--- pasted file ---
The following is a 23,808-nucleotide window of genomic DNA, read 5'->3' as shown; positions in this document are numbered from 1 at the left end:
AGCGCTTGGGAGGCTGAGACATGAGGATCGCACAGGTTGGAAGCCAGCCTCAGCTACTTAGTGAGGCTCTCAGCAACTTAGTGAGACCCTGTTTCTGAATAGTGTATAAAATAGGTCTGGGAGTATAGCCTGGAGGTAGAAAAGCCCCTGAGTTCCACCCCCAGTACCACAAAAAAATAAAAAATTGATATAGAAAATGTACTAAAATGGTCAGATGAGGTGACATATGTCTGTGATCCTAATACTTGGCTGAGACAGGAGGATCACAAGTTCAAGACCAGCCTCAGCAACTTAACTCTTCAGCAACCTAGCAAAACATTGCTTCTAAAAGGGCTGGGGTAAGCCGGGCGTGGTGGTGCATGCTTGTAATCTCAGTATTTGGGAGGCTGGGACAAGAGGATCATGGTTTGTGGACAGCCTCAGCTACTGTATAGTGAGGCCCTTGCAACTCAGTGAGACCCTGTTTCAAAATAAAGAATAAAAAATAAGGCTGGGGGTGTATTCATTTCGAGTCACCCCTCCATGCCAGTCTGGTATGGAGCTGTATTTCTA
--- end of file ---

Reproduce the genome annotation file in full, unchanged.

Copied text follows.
The following is a 23,808-nucleotide window of genomic DNA, read 5'->3' as shown; positions in this document are numbered from 1 at the left end:
AGCGCTTGGGAGGCTGAGACATGAGGATCGCACAGGTTGGAAGCCAGCCTCAGCTACTTAGTGAGGCTCTCAGCAACTTAGTGAGACCCTGTTTCTGAATAGTGTATAAAATAGGTCTGGGAGTATAGCCTGGAGGTAGAAAAGCCCCTGAGTTCCACCCCCAGTACCACAAAAAAATAAAAAATTGATATAGAAAATGTACTAAAATGGTCAGATGAGGTGACATATGTCTGTGATCCTAATACTTGGCTGAGACAGGAGGATCACAAGTTCAAGACCAGCCTCAGCAACTTAACTCTTCAGCAACCTAGCAAAACATTGCTTCTAAAAGGGCTGGGGTAAGCCGGGCGTGGTGGTGCATGCTTGTAATCTCAGTATTTGGGAGGCTGGGACAAGAGGATCATGGTTTGTGGACAGCCTCAGCTACTGTATAGTGAGGCCCTTGCAACTCAGTGAGACCCTGTTTCAAAATAAAGAATAAAAAATAAGGCTGGGGGTGTATTCATTTCGAGTCACCCCTCCATGCCAGTCTGGTATGGAGCTGTATTTCTA